PA 17-209—HB 6948
Planning and Development Committee
Finance, Revenue and Bonding Committee
AN ACT CONCERNING THE ADVISORY COUNCIL ON LARGE ENTERTAINMENT VENUES, THE REGULATION OF SPORTS WAGERING AND THE NUMBER OF OFF-TRACK BETTING BRANCH FACILITIES
SUMMARY: This act increases, by six, from 18 to 24, the maximum number of authorized off-track betting (OTB) facilities. The additional six facilities, just like the 18 already authorized by law, may include simulcasting capabilities (i.e., televise OTB programs) and provide other amenities (e.g., serve food). Existing law specifies the location of 15 OTB facilities and authorizes three additional ones in unspecified locations (see BACKGROUND). The act's six additional facilities are for unspecified locations.
The act establishes an Advisory Council on Large Entertainment Venues to coordinate large entertainment events at certain facilities and address other issues related to operating such facilities. The council includes representatives from large Connecticut entertainment facilities and, once a casino gaming facility that is jointly owned and operated by the Mashantucket Pequot and Mohegan tribes is authorized to conduct any game of chance, a representative from each tribe.
The act also requires the Department of Consumer Protection (DCP) commissioner to adopt regulations to regulate wagering on sporting events to the extent allowed under state and federal law (see BACKGROUND).
EFFECTIVE DATE: Upon passage
ADVISORY COUNCIL ON LARGE ENTERTAINMENT VENUES
The act entitles certain amusement, entertainment, and recreation facilities with seating capacities of more than 5,000 people to be represented on the council. (These are: Dunkin' Donuts Park in Hartford, Harbor Yard Ballpark in Bridgeport, New Britain Stadium, Rentschler Field in East Hartford, Webster Bank Arena in Bridgeport, XL Center in Hartford, and venues for which admission charges would have been subject to the cabaret tax.)
Under the act, each of these council representatives must be designated by September 1, 2017. The council must select one member as chairperson and schedule the first meeting by October 1, 2017. It must meet at least annually to consider (1) the coordination of concerts, mixed martial arts events, and other large entertainment events at the facilities and (2) other issues related to the facilities' operation, as determined by the council.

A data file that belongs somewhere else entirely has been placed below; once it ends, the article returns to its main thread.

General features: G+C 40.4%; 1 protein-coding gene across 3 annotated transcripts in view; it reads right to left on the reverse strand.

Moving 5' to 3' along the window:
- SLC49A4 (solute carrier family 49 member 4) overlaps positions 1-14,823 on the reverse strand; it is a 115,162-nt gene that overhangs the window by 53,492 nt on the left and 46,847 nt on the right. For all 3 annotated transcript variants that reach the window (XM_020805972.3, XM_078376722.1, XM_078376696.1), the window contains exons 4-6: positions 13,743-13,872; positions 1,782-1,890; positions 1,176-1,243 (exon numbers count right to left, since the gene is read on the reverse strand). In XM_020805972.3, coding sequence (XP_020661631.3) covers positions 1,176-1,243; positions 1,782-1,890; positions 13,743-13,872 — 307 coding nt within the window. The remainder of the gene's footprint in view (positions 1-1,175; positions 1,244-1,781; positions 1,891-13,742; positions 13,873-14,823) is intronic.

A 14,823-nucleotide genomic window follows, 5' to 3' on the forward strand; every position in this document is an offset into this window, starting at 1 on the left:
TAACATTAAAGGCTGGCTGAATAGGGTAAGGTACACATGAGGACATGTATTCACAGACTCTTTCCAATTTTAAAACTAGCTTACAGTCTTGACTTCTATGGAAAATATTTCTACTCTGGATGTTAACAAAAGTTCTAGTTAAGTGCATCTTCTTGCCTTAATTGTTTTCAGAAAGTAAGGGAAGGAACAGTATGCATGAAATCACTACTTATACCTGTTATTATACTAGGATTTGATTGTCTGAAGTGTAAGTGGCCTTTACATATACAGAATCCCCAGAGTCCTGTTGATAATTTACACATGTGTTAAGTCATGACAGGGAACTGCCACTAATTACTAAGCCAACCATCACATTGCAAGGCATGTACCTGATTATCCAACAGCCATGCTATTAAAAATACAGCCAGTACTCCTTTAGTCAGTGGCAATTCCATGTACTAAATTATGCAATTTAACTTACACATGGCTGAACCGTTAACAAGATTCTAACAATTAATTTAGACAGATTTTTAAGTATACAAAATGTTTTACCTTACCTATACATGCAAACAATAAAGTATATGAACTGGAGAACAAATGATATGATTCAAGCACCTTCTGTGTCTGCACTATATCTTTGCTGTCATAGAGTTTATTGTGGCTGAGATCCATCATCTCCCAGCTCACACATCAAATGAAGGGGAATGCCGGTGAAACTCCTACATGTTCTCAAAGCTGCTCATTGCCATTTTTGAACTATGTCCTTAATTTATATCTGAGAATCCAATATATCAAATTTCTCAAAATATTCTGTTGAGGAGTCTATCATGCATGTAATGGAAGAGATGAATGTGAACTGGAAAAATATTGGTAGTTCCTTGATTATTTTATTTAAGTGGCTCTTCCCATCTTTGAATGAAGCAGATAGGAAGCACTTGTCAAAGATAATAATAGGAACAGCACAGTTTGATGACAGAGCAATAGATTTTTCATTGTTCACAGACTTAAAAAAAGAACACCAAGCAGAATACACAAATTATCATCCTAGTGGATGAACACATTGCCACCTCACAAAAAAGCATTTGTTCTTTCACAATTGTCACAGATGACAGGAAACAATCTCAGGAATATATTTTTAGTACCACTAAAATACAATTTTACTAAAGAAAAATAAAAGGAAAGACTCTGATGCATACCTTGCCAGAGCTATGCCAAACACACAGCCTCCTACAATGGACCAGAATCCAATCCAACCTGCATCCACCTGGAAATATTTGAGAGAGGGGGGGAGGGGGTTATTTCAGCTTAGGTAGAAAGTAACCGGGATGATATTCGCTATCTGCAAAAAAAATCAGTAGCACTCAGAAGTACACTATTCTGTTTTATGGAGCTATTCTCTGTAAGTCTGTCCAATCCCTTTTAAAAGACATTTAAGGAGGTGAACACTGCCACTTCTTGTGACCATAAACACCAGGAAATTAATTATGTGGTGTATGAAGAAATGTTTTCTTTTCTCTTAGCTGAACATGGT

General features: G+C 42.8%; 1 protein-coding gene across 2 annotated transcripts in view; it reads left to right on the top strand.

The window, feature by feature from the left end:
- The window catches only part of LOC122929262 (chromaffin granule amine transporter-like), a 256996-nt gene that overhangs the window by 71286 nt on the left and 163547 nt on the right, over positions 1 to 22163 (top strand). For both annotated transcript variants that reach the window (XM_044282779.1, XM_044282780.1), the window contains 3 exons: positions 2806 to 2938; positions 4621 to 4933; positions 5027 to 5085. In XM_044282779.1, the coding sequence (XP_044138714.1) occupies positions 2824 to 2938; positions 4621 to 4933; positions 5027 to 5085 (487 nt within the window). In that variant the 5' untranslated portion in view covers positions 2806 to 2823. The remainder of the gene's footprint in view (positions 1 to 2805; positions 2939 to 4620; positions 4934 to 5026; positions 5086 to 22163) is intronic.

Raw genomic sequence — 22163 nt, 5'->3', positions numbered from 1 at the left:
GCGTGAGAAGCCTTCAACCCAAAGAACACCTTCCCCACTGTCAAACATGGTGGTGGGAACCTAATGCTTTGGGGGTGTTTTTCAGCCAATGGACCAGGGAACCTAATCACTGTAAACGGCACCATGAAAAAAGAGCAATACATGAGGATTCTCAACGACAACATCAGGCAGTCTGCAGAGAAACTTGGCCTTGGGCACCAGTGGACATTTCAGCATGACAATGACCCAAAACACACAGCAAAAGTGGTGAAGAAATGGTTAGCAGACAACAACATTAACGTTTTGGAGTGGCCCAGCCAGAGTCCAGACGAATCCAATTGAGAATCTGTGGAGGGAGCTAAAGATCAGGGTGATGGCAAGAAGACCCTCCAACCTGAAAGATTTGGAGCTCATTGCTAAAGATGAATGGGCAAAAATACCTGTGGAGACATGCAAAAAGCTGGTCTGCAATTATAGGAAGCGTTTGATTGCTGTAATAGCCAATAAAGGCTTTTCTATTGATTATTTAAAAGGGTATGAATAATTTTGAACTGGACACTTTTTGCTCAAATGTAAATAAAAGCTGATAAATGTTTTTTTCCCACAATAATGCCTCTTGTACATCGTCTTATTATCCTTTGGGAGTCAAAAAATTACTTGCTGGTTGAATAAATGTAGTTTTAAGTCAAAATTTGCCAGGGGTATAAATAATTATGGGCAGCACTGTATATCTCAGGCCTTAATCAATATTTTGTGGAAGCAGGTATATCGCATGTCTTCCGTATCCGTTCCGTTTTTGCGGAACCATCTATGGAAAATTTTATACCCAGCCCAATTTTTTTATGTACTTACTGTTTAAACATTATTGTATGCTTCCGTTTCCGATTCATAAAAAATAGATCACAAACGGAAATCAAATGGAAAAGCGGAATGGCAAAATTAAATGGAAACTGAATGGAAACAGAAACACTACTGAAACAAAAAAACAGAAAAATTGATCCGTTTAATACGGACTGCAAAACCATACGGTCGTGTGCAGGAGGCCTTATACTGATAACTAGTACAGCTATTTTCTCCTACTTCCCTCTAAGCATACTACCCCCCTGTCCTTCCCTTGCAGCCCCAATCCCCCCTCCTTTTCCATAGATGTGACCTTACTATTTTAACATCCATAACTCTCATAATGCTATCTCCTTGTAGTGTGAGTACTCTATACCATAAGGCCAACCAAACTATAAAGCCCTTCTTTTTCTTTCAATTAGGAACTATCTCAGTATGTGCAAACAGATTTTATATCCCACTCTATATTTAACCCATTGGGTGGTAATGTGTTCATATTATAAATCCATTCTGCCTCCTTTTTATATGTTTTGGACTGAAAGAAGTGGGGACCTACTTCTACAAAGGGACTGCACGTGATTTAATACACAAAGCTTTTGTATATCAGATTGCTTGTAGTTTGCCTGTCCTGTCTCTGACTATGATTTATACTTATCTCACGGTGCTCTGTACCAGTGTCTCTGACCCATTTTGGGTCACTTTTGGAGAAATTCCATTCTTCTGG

The act also requires the Mashantucket Pequot and the Mohegan tribes each to designate a representative to serve on the council once a business entity jointly and exclusively owned by them (i.e., MMCT Venture, LLC) is authorized to conduct any game of chance at a casino gaming facility in Connecticut. Each tribe must assist the amusement, entertainment, and recreation facilities to schedule large entertainment events that are available for additional dates in the state. (States generally lack jurisdiction over federally recognized Indian tribes, absent federal authority or an agreed-upon agreement (e.g., gaming compact). Thus, state law requiring the Mashantucket Pequot and Mohegan tribes to provide a council representative may be unenforceable.)
The 15 existing simulcasting facilities specified in statute are located in Bridgeport, Bristol, East Haven, Hartford, Manchester, Milford, New Britain, New Haven, New London, Norwalk, Putnam, Torrington, Waterbury, Windham, and Windsor Locks. In addition to these facilities, Stamford operates an OTB simulcasting facility as one of the unspecified locations authorized by law.
The location of each facility and the addition of simulcasting capability are subject to approval by the DCP commissioner and the host town's legislative body.
Sports gambling in Connecticut is currently illegal under both federal and state law. The federal (1) Professional and Amateur Sports Protection Act of 1992, with exceptions for states with sports gambling when the act was passed, prohibits states from legalizing sports gambling (28 U.S.C. § 3701 et seq.) and (2) Wire Act prohibits the use of wire communications to wager on any sporting event (18 U.S.C. § 1081 et seq.). These laws do not apply to gambling on horse racing.
Connecticut law, among other things, prohibits risking any money, credit, or other thing of value for gain, which is contingent upon chance. It prohibits any gambling activity in Connecticut unless specifically authorized by law (CGS § 53-278a (2)).
PA 17-89, among other things, authorizes the operation of an off-reservation casino gaming facility in East Windsor if certain conditions are met.